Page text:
When I originally decided to write about books here alongside crafting, I’d intended to steer clear of international bestselling authors. I wanted to write about awesome books that people might not have heard about.
But sometimes there are books that just have to be shared with others, even if they are international bestsellers.
So this post is dedicated to two works by Elizabeth Kostova.
I have written about The Historian before (in my Halloween-o-rama, last year) but here I am writing about it again!
I only happened upon this book by chance and nearly put it back on the shelf, until I noticed one of the reviews mentioned Dracula. I’m a fan of vampire fiction, particularly the stuff that involves some history, so I snapped it up!
The story has multiple narratives - that of Paul, his tutor Batholomew Rossi, and Paul’s sixteen year old daughter - but is written in such a way that it doesn’t become confusing. They search for Dracula’s resting place...Meanwhile, Dracula is searching for a librarian.
Mystery surrounds the characters of the books--what happened to Paul’s wife, the secret behind the strange book marked with a dragon that appeared on Rossi’s shelf, and then the next that appeared for Paul...mystery and history come together to take the characters on a journey from America into Europe, through England and France, into Turkey, Romania and Bulgaria, countries traditionally at the very heart of Dracula’s history.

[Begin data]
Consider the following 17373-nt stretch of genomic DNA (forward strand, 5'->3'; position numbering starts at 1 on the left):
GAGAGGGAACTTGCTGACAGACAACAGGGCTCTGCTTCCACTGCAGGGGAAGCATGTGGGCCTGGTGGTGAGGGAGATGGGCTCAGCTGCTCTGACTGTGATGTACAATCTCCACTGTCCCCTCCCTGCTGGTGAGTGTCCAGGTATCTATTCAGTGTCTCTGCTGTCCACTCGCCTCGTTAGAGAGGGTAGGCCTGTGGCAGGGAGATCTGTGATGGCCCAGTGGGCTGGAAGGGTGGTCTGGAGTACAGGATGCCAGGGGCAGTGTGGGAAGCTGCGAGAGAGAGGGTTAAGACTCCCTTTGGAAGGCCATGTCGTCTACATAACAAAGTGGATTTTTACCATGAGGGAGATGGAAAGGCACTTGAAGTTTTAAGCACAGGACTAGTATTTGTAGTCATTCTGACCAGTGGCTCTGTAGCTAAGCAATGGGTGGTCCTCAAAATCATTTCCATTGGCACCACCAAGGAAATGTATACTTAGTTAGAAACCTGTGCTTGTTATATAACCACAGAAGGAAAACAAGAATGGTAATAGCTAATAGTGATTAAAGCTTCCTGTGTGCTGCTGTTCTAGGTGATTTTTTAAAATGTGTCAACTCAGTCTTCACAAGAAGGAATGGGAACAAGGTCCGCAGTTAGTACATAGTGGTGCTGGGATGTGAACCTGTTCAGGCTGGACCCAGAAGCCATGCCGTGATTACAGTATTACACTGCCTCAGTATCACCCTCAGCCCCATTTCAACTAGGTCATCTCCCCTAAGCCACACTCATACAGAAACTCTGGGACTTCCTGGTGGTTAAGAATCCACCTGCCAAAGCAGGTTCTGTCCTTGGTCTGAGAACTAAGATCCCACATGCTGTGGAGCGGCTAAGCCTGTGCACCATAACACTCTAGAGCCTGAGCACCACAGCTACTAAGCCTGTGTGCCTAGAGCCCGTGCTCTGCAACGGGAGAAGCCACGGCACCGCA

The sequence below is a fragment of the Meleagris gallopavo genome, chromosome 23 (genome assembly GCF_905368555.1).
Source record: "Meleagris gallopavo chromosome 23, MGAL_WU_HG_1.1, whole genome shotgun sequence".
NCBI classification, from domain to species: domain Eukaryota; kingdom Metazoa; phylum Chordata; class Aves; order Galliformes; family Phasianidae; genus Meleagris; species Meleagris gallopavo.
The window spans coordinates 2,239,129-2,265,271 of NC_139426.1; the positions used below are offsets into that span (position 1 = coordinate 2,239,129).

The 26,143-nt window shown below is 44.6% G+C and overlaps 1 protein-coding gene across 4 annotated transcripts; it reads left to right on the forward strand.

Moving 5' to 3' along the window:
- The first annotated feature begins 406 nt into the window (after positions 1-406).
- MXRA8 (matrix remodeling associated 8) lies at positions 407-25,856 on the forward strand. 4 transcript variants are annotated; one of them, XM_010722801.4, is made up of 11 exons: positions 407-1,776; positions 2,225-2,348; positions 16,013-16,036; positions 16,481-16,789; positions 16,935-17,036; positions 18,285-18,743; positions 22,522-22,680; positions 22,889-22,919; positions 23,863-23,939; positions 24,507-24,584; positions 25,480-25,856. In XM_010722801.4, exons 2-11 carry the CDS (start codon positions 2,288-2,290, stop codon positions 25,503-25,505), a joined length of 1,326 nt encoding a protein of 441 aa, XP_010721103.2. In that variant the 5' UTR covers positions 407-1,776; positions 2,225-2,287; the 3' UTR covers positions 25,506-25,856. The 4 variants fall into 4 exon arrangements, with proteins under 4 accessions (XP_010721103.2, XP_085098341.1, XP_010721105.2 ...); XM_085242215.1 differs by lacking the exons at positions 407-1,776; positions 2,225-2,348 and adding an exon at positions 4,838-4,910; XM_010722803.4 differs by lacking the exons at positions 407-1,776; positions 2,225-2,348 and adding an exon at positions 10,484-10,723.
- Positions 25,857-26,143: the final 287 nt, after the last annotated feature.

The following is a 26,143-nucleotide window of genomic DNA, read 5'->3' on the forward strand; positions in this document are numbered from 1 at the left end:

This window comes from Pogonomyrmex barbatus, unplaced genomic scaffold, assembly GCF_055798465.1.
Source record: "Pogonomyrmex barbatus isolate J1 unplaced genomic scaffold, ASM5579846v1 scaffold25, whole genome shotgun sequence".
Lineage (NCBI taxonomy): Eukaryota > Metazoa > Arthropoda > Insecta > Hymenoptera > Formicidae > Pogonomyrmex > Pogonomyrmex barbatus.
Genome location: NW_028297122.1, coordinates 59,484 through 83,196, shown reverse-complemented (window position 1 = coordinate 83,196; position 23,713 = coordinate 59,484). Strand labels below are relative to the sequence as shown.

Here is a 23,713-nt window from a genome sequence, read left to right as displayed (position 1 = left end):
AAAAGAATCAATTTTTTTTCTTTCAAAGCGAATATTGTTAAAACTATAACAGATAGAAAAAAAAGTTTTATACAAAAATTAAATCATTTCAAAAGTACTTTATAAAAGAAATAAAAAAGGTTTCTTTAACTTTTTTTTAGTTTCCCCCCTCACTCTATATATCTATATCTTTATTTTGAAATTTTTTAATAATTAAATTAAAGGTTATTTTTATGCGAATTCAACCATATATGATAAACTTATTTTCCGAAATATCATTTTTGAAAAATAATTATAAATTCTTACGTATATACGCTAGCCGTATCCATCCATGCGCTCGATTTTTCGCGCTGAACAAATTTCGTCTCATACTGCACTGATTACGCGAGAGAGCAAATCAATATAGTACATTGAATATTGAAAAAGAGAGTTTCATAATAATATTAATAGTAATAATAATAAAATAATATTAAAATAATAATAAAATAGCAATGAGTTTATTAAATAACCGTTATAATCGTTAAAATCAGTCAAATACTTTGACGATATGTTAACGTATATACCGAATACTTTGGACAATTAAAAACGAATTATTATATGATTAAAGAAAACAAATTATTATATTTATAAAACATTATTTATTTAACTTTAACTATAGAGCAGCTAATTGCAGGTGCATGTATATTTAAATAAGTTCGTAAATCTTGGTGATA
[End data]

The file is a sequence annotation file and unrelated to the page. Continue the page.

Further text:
This book is a total dream.
It lacks the vampire-and-human romantic sub-plot often found in vampire fiction, instead we are presented with a marvellously descriptive tale packed with history and character. Just like a vampire, this story draws you in and before you know it, you would be captivated. Putting this book down is incredibly hard to do!
The Swan Thieves
There are three similarities with this book and The Historian: the author, the multiple narratives, and mystery. Other than that, this is completely different to The Historian.
The Swan Thieves is about a psychiatrist named Andrew Marlowe, and his new patient, Robert Oliver, an artist recently arrested for attacking a painting in the National Gallery of Art. Robert Oliver refuses to speak of what drove him to the attack, which leads Andrew to speak to those closest to Robert Oliver. Through doing so, he discovers Robert’s past, his passions, and slowly unravels the mystery surrounding a young woman in the time of the French Impressionists.
Once again the tale takes us on an international journey, its multiple narratives set in America, France and more.
Kostova’s style of writing tends very much towards the intellectual and descriptive rather than drama and action, which leads to a very fulfilling and inspiring read.
If you only read one of these books, read: The Historian if you’re into vampires, The Swan Thieves if you’re into art and psychology. Either if you enjoy mystery.